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#digped Storify Pt. 2: A Backchannel in the Backchannel
August 09, 2012 | Filed in:
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#digped Storify Pt. 2: A Backchannel in the Backchannel
This is the second installment of the Storify of the Hybrid Pedagogy #digped Twitter discussion for Friday, August 3, 2012: "Broadcast Learning." This installment covers our discussion of MOOCs and the changing economies in higher education.
Storified by Robin Wharton · Wed, Aug 08 2012 13:04:50
In his article, "
Broadcast Education: A Response to Coursera
," Sean asks us to consider, "If online education has made so much progress, why isn’t it more obvious? Why are the good folks at Coursera (who are actually just now catching up to those of us who’ve been doing this for a decade) getting all the attention, while also not putting the best face of online education forward?" He ends the piece with a call for pedagogues "to innovate, to experiment, to play and be played with," and cautions against oversimplification of online learning and MOOCs, of both the forms they take and the issues at stake when we are debating their merits and demerits. In an effort to engage
some of the more productive discursive strands weaving in and out of the recent media "MOOCopalypse"
, we decided to focus last week's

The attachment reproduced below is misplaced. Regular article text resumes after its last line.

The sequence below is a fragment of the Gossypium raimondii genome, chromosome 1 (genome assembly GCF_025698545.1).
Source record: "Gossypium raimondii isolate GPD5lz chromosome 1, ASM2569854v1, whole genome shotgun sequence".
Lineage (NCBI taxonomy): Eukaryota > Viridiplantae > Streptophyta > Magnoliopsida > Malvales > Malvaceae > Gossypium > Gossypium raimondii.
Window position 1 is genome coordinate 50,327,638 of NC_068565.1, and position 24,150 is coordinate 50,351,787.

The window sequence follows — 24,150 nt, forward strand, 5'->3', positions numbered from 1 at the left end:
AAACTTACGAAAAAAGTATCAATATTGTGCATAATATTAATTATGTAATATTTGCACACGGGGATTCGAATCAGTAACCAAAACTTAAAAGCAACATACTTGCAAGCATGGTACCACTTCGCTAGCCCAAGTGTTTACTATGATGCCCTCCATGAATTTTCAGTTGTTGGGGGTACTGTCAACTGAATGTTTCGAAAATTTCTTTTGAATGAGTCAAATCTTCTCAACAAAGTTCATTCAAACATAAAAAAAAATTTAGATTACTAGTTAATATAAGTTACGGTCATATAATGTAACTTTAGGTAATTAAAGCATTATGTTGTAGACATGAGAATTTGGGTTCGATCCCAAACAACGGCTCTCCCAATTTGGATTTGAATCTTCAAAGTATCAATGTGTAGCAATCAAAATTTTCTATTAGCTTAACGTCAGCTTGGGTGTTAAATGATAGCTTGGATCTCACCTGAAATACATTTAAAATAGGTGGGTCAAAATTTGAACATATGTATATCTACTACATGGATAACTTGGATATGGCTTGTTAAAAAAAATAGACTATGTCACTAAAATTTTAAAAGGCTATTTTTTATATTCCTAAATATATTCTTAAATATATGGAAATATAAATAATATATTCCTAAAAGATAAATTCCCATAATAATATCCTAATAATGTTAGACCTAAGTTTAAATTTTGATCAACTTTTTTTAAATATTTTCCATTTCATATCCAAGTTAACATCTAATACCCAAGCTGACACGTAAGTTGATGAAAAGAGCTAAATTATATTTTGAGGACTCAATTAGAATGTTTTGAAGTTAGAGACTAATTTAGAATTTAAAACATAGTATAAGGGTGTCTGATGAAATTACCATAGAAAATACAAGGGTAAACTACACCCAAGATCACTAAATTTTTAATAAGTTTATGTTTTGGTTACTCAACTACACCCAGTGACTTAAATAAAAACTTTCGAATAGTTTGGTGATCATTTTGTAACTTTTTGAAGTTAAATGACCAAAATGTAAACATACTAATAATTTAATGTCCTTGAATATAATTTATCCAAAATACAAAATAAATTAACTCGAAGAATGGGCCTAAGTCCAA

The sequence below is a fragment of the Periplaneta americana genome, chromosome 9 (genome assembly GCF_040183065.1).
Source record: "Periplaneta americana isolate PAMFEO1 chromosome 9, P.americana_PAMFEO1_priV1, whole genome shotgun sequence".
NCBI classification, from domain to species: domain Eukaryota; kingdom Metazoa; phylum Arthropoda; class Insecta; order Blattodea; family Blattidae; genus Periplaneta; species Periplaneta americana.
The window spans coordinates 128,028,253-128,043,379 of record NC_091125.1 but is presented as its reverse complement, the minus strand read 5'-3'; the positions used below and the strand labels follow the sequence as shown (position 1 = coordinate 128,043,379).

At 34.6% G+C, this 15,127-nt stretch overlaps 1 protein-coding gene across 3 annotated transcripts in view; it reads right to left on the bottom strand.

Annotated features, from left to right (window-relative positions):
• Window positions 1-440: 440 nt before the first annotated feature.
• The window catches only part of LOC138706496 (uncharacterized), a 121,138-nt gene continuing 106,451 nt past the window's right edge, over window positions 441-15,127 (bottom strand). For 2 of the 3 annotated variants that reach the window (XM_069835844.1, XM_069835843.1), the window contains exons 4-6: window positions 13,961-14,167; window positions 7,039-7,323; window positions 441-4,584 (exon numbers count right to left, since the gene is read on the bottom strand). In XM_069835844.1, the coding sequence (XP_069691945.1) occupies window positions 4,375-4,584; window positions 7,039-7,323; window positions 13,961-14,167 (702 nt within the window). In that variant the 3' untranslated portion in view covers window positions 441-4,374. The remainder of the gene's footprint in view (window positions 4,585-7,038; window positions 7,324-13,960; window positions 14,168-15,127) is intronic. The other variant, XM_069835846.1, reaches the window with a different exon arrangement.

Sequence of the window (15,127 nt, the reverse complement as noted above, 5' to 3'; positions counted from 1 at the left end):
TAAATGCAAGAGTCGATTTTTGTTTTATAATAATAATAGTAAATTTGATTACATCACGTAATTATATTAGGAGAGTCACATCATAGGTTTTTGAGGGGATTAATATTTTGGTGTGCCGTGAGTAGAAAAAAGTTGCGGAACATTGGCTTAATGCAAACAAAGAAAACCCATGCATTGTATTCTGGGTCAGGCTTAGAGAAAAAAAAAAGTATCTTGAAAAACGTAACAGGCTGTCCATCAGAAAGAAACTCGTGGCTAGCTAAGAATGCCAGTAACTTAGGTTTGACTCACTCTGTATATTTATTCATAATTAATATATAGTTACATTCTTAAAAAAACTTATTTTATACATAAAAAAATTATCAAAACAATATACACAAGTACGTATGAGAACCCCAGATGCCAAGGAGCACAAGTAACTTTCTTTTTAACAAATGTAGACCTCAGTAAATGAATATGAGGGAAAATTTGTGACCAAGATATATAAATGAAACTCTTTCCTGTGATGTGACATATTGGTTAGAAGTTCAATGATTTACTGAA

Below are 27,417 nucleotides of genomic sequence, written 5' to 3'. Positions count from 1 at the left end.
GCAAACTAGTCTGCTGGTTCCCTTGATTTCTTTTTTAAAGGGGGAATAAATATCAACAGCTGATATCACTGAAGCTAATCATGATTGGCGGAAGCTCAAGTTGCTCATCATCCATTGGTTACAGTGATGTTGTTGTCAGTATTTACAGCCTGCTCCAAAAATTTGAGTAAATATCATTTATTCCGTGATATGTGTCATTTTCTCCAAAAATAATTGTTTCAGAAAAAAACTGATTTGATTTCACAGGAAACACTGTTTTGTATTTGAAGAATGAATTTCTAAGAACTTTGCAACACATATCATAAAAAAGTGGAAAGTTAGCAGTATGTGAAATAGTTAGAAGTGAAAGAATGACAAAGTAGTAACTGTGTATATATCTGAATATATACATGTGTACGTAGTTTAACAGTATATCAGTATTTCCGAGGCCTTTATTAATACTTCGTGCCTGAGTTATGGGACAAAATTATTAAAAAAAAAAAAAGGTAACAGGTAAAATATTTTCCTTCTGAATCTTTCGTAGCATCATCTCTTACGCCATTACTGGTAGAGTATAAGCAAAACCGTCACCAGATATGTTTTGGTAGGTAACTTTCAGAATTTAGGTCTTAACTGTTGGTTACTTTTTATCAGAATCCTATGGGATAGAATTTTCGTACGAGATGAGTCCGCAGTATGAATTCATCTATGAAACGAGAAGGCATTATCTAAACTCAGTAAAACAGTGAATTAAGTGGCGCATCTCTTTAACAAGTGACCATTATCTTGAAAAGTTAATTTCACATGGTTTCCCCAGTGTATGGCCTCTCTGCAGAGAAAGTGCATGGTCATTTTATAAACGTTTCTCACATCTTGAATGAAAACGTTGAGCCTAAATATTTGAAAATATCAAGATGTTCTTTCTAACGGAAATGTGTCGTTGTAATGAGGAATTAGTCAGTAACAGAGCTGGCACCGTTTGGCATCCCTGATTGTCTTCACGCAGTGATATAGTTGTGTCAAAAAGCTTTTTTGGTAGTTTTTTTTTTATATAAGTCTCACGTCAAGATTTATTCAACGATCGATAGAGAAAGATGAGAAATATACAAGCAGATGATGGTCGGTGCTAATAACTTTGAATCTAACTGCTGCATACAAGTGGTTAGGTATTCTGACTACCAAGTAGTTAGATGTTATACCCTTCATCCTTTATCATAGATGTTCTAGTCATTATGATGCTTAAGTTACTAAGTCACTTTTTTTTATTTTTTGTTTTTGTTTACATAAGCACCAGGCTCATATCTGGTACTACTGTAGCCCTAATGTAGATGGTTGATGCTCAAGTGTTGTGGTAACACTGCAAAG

discussion on the broader question of broadcast learning, which is the model (as Sean points out, sometimes erroneously) most frequently associated with MOOCs and other, more traditional (did I just write that?) online courses.
See you in six minutes!! @DavidUdacity @HybridPed @Udacity #digped Looking forward to it!Sean Michael Morris
Perhaps because we were fortunate to have
join the discussion, we attracted the attention of a rather adorable predator.
Mini-mini-MOOC for breakfast. #digped chat. #yum http://www.hybridpedagogy.com/Journal/files/Broadcast_Learning.htmlMOOC MOOC
continued to stalk us throughout the discussion, sending us down some difficult but promising avenues. Thanks to
's loving [and drooling] attention and David's participation, we had what is probably the largest turn out ever for a
discussion. When all was (almost) said and done, the stream included approximately 500 tweets, from more than 25 distinct Twitter accounts. Of those tweets, about 18% were retweets (my stats are courtesy of
, a really useful tool).
Today's #digped = barely controlled chaos that has busted open a lot of very important question for us to explore in http://moocmooc.com.Hybrid Pedagogy
Putting together a single Storify that adequately represents the breadth of subject matter covered and participation while still remaining relatively readable proved to be an impossible task. Consequently, I decided to put together two installments. The first one, "
We Interrupt This Broadcast
," deferred the question about the use of video lectures and broadcast education in MOOCs, and focuses instead on those contributions related to the other questions Sean's
***What do you see as the difference between content-delivery and learning? Is there a use for content-delivery in a static classroom environment, or is this a misuse of educational technology?
***What is the implicit pedagogical stance behind “canned” lecture? How does this stance differ depending on the use of that lecture -- in flipped classrooms,